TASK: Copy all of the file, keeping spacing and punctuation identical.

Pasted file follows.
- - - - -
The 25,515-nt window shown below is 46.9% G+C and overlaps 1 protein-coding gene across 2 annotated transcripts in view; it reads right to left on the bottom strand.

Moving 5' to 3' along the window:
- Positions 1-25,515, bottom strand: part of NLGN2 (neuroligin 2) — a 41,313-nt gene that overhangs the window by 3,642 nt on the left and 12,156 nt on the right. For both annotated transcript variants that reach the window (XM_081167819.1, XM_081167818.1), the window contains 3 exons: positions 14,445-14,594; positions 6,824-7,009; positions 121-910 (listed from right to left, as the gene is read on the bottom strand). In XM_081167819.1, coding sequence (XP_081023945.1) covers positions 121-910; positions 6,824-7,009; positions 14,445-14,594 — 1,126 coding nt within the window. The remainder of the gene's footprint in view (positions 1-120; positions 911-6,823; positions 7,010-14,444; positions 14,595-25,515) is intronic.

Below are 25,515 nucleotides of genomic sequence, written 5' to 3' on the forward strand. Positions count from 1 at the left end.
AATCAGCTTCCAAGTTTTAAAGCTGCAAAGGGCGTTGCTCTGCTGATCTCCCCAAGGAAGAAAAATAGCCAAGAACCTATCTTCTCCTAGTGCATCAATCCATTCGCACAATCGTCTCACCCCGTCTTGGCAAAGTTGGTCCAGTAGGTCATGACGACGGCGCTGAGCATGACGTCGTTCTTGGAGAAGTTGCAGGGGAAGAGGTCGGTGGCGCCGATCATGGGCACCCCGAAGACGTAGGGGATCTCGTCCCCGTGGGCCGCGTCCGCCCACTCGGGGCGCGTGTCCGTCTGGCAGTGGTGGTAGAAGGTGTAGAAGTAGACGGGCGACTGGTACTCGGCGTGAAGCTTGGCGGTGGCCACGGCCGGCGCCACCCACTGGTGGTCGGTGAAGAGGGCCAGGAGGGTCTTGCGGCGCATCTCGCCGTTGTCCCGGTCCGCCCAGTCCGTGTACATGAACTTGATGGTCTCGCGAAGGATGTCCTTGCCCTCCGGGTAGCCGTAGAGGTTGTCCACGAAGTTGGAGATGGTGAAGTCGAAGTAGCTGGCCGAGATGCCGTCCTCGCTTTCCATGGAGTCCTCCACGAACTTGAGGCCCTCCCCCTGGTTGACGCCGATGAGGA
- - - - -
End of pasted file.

The 25,515-nt window shown below is 46.9% G+C and overlaps 1 protein-coding gene across 2 annotated transcripts in view; it reads right to left on the bottom strand.

Moving 5' to 3' along the window:
- Positions 1-25,515, bottom strand: part of NLGN2 (neuroligin 2) — a 41,313-nt gene that overhangs the window by 3,642 nt on the left and 12,156 nt on the right. For both annotated transcript variants that reach the window (XM_081167819.1, XM_081167818.1), the window contains 3 exons: positions 14,445-14,594; positions 6,824-7,009; positions 121-910 (listed from right to left, as the gene is read on the bottom strand). In XM_081167819.1, coding sequence (XP_081023945.1) covers positions 121-910; positions 6,824-7,009; positions 14,445-14,594 — 1,126 coding nt within the window. The remainder of the gene's footprint in view (positions 1-120; positions 911-6,823; positions 7,010-14,444; positions 14,595-25,515) is intronic.

Below are 25,515 nucleotides of genomic sequence, written 5' to 3' on the forward strand. Positions count from 1 at the left end.
AATCAGCTTCCAAGTTTTAAAGCTGCAAAGGGCGTTGCTCTGCTGATCTCCCCAAGGAAGAAAAATAGCCAAGAACCTATCTTCTCCTAGTGCATCAATCCATTCGCACAATCGTCTCACCCCGTCTTGGCAAAGTTGGTCCAGTAGGTCATGACGACGGCGCTGAGCATGACGTCGTTCTTGGAGAAGTTGCAGGGGAAGAGGTCGGTGGCGCCGATCATGGGCACCCCGAAGACGTAGGGGATCTCGTCCCCGTGGGCCGCGTCCGCCCACTCGGGGCGCGTGTCCGTCTGGCAGTGGTGGTAGAAGGTGTAGAAGTAGACGGGCGACTGGTACTCGGCGTGAAGCTTGGCGGTGGCCACGGCCGGCGCCACCCACTGGTGGTCGGTGAAGAGGGCCAGGAGGGTCTTGCGGCGCATCTCGCCGTTGTCCCGGTCCGCCCAGTCCGTGTACATGAACTTGATGGTCTCGCGAAGGATGTCCTTGCCCTCCGGGTAGCCGTAGAGGTTGTCCACGAAGTTGGAGATGGTGAAGTCGAAGTAGCTGGCCGAGATGCCGTCCTCGCTTTCCATGGAGTCCTCCACGAACTTGAGGCCCTCCCCCTGGTTGACGCCGATGAGGA